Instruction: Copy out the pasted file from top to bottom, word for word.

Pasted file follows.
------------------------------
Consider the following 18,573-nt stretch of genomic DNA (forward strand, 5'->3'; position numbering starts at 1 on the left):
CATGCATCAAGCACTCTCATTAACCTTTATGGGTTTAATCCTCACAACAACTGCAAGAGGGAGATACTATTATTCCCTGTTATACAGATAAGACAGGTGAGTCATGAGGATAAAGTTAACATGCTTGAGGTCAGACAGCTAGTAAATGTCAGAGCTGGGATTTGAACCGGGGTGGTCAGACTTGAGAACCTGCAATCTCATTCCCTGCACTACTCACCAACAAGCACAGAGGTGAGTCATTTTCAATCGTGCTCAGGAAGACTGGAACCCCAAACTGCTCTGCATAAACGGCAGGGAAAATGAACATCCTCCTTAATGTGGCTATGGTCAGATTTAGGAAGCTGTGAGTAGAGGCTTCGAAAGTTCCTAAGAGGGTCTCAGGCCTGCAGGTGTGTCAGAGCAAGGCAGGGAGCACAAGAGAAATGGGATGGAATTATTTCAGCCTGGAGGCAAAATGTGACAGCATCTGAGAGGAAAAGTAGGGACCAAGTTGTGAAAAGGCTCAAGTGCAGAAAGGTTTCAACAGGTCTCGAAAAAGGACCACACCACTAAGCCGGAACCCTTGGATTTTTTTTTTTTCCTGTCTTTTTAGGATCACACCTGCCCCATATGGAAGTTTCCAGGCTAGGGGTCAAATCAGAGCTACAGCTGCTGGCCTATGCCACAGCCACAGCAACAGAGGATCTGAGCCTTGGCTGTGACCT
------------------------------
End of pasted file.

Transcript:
Consider the following 18,573-nt stretch of genomic DNA (forward strand, 5'->3'; position numbering starts at 1 on the left):
CATGCATCAAGCACTCTCATTAACCTTTATGGGTTTAATCCTCACAACAACTGCAAGAGGGAGATACTATTATTCCCTGTTATACAGATAAGACAGGTGAGTCATGAGGATAAAGTTAACATGCTTGAGGTCAGACAGCTAGTAAATGTCAGAGCTGGGATTTGAACCGGGGTGGTCAGACTTGAGAACCTGCAATCTCATTCCCTGCACTACTCACCAACAAGCACAGAGGTGAGTCATTTTCAATCGTGCTCAGGAAGACTGGAACCCCAAACTGCTCTGCATAAACGGCAGGGAAAATGAACATCCTCCTTAATGTGGCTATGGTCAGATTTAGGAAGCTGTGAGTAGAGGCTTCGAAAGTTCCTAAGAGGGTCTCAGGCCTGCAGGTGTGTCAGAGCAAGGCAGGGAGCACAAGAGAAATGGGATGGAATTATTTCAGCCTGGAGGCAAAATGTGACAGCATCTGAGAGGAAAAGTAGGGACCAAGTTGTGAAAAGGCTCAAGTGCAGAAAGGTTTCAACAGGTCTCGAAAAAGGACCACACCACTAAGCCGGAACCCTTGGATTTTTTTTTTTTCCTGTCTTTTTAGGATCACACCTGCCCCATATGGAAGTTTCCAGGCTAGGGGTCAAATCAGAGCTACAGCTGCTGGCCTATGCCACAGCCACAGCAACAGAGGATCTGAGCCTTGGCTGTGACCT